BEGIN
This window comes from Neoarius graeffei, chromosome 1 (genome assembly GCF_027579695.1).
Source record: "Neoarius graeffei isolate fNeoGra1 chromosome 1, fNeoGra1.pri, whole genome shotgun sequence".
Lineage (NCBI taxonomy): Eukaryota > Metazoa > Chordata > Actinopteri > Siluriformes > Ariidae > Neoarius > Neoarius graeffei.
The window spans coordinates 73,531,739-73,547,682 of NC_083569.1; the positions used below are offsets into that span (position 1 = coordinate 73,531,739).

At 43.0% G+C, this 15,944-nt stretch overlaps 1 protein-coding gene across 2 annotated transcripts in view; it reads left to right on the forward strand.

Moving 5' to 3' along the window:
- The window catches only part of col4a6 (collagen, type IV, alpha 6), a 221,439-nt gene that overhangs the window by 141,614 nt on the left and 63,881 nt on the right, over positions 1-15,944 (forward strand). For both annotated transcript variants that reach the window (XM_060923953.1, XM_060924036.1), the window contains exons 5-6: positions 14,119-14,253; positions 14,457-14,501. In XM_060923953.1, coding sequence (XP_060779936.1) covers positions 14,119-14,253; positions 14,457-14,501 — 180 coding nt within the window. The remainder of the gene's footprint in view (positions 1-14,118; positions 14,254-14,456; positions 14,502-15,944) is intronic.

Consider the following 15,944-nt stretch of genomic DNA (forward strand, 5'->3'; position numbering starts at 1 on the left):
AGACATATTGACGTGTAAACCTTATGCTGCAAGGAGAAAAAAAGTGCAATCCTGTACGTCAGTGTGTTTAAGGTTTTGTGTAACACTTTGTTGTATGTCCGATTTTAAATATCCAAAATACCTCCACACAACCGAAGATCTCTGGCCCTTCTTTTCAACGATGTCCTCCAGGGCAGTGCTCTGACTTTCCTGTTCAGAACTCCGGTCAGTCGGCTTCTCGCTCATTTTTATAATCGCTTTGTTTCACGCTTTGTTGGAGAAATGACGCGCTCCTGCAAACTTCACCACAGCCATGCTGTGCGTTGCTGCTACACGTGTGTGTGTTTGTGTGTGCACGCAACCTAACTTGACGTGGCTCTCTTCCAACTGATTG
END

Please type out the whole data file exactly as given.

This window comes from Neoarius graeffei, chromosome 1 (genome assembly GCF_027579695.1).
Source record: "Neoarius graeffei isolate fNeoGra1 chromosome 1, fNeoGra1.pri, whole genome shotgun sequence".
Lineage (NCBI taxonomy): Eukaryota > Metazoa > Chordata > Actinopteri > Siluriformes > Ariidae > Neoarius > Neoarius graeffei.
The window spans coordinates 73,531,739-73,547,682 of NC_083569.1; the positions used below are offsets into that span (position 1 = coordinate 73,531,739).

At 43.0% G+C, this 15,944-nt stretch overlaps 1 protein-coding gene across 2 annotated transcripts in view; it reads left to right on the forward strand.

Moving 5' to 3' along the window:
- The window catches only part of col4a6 (collagen, type IV, alpha 6), a 221,439-nt gene that overhangs the window by 141,614 nt on the left and 63,881 nt on the right, over positions 1-15,944 (forward strand). For both annotated transcript variants that reach the window (XM_060923953.1, XM_060924036.1), the window contains exons 5-6: positions 14,119-14,253; positions 14,457-14,501. In XM_060923953.1, coding sequence (XP_060779936.1) covers positions 14,119-14,253; positions 14,457-14,501 — 180 coding nt within the window. The remainder of the gene's footprint in view (positions 1-14,118; positions 14,254-14,456; positions 14,502-15,944) is intronic.

Consider the following 15,944-nt stretch of genomic DNA (forward strand, 5'->3'; position numbering starts at 1 on the left):
AGACATATTGACGTGTAAACCTTATGCTGCAAGGAGAAAAAAAGTGCAATCCTGTACGTCAGTGTGTTTAAGGTTTTGTGTAACACTTTGTTGTATGTCCGATTTTAAATATCCAAAATACCTCCACACAACCGAAGATCTCTGGCCCTTCTTTTCAACGATGTCCTCCAGGGCAGTGCTCTGACTTTCCTGTTCAGAACTCCGGTCAGTCGGCTTCTCGCTCATTTTTATAATCGCTTTGTTTCACGCTTTGTTGGAGAAATGACGCGCTCCTGCAAACTTCACCACAGCCATGCTGTGCGTTGCTGCTACACGTGTGTGTGTTTGTGTGTGCACGCAACCTAACTTGACGTGGCTCTCTTCCAACTGATTG